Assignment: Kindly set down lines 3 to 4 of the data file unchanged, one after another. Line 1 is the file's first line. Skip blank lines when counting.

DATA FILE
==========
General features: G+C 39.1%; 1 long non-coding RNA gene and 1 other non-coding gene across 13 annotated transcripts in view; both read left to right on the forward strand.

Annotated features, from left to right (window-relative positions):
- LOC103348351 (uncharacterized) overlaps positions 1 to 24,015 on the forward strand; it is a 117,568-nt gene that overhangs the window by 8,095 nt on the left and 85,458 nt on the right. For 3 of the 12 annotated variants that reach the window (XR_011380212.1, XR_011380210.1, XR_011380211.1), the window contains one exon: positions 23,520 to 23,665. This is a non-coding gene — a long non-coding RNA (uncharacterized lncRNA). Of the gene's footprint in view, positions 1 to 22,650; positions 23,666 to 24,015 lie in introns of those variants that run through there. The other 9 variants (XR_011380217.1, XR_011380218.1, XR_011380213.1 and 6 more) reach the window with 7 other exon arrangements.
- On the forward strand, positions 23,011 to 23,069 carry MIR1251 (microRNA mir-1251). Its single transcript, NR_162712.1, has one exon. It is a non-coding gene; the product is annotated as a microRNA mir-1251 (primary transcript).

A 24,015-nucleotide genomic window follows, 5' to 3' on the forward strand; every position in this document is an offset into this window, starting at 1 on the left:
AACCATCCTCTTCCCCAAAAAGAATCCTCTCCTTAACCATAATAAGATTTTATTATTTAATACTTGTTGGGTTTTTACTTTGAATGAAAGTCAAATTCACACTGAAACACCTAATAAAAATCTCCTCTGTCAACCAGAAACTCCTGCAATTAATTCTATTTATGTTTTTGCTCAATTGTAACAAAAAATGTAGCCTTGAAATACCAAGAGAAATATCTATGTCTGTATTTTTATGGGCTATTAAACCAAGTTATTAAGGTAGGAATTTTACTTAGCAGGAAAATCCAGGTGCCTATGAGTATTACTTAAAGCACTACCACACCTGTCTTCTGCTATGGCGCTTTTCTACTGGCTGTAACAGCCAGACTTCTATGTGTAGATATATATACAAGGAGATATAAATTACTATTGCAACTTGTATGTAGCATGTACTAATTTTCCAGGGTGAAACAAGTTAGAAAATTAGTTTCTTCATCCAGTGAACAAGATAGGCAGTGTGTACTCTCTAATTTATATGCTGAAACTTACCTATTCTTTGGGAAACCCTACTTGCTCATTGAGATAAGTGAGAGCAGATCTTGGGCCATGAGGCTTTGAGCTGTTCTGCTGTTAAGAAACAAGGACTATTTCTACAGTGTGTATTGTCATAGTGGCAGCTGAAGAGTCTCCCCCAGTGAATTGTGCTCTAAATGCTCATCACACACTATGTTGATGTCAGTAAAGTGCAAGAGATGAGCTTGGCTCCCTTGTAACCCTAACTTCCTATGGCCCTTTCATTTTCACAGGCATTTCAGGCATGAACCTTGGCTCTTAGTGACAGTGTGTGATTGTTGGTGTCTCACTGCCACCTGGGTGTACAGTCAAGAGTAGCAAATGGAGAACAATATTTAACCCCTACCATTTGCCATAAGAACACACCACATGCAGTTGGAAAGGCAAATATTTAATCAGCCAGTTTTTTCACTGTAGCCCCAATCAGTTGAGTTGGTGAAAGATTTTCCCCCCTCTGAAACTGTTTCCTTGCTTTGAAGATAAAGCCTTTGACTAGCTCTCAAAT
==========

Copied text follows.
- LOC103348351 (uncharacterized) overlaps positions 1 to 24,015 on the forward strand; it is a 117,568-nt gene that overhangs the window by 8,095 nt on the left and 85,458 nt on the right. For 3 of the 12 annotated variants that reach the window (XR_011380212.1, XR_011380210.1, XR_011380211.1), the window contains one exon: positions 23,520 to 23,665. This is a non-coding gene — a long non-coding RNA (uncharacterized lncRNA). Of the gene's footprint in view, positions 1 to 22,650; positions 23,666 to 24,015 lie in introns of those variants that run through there. The other 9 variants (XR_011380217.1, XR_011380218.1, XR_011380213.1 and 6 more) reach the window with 7 other exon arrangements.
- On the forward strand, positions 23,011 to 23,069 carry MIR1251 (microRNA mir-1251). Its single transcript, NR_162712.1, has one exon. It is a non-coding gene; the product is annotated as a microRNA mir-1251 (primary transcript).